Black hole behaving badly: our Galaxy's violent past
Date: Thursday 5 December 2013
Time: 6 pm for a 6:30 pm start
Length: 1 hour
Place: CSIRO Discovery Centre, Black Mountain, Canberra (tel 02 6246 4646). Location and parking information.
Cost: Free, but bookings are essential. Choose your seat here. *This talk is now booked out. To be put on a waiting list, please contact Helen Sim on 0419 635 905.*
Enquiries (about the speaker or the talk content): Helen Sim 0419 635 905
The talk will be suitable for children aged 12+.
About the talk
Take a trip back in time, into our Galaxy's wild and dangerous past, with Professor Joss Bland-Hawthorn.
A dormant volcano — a supermassive black hole — lies at the heart of our Galaxy. Four million times the mass of our Sun, it has probably been growing for 13 billion years.
Until recently, we thought our Galaxy's black hole had been quiet for a very long time. But exciting new evidence suggests that the centre of our Galaxy was erupting just two million years ago, when early hominids walked the Earth.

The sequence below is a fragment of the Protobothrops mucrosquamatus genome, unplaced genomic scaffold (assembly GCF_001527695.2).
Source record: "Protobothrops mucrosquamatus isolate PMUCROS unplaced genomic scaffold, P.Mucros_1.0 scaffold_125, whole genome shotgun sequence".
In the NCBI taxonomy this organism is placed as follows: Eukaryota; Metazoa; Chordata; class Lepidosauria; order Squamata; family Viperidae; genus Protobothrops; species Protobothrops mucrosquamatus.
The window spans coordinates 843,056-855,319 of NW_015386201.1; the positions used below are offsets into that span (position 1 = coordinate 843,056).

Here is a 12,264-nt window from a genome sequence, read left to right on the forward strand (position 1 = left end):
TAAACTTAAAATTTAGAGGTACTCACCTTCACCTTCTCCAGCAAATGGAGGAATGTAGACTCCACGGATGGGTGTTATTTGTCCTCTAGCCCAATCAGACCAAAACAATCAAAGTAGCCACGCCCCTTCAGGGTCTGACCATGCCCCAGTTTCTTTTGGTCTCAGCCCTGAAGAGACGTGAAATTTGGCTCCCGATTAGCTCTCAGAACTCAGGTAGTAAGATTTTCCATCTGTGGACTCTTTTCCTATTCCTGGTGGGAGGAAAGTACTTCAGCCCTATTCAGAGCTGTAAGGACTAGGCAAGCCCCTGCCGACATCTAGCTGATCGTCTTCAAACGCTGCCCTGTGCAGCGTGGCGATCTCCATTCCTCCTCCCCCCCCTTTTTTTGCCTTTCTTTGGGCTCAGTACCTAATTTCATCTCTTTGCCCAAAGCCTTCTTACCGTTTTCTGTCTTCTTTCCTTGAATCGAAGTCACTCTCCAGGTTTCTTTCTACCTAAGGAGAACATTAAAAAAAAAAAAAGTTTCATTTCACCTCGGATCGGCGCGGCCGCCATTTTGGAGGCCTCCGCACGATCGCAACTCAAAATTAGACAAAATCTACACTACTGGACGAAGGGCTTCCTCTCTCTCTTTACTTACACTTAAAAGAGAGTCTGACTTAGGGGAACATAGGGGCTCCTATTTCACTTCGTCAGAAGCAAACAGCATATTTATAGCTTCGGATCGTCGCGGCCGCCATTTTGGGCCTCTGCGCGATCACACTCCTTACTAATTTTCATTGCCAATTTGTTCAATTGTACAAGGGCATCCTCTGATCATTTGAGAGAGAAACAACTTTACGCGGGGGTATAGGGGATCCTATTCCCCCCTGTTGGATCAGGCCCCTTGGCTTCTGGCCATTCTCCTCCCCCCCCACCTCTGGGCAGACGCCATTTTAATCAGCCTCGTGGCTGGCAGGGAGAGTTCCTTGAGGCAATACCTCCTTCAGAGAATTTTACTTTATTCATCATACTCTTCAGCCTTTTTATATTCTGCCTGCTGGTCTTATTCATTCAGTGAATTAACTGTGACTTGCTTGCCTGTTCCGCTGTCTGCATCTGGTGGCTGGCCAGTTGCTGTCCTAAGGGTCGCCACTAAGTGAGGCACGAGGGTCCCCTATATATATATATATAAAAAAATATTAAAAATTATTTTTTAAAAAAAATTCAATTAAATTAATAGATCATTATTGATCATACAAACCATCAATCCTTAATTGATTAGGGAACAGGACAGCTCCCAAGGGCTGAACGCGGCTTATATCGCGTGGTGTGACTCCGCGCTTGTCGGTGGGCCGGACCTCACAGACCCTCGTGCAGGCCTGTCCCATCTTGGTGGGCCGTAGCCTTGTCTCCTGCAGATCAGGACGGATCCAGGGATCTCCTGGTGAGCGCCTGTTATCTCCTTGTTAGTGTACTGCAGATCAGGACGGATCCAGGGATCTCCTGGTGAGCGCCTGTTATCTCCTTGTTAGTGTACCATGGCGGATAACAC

The echo of this amazing event can be seen today, imprinted in the night sky.
About the speaker
Professor Joss Bland-Hawthorn (Sydney Institute for Astronomy, University of Sydney) is an astrophysicist who has worked in the UK, the USA and Australia. He specialises in research on galaxies.
With Professor Ken Freeman from The Australian National University (ANU), he developed the field of "Galactic archeology" — the process of uncovering the details of the history of our Milky Way Galaxy.
Professor Bland-Hawthorn is also an expert on developing instrumentation for astronomy, and is helping to pioneer the new field of astrophotonics: using photonic devices in astronomy.
The Allison-Levick Memorial Talk
The Allison-Levick Memorial Lecture is funded by a bequest from Mr Jack Allison-Levick, a Melbourne psychiatrist with a life-long interest in astronomy. Mr Allison-Levick had seen photographs taken with the AAO's telescopes by astrophotographer David Malin, and was moved to leave money in his will for talks that would enhance the public understanding of astronomy and further the reputation of the Observatory.
Media assistance: Helen Sim
T: +61 2 9372 4251
M: +61 419 635 905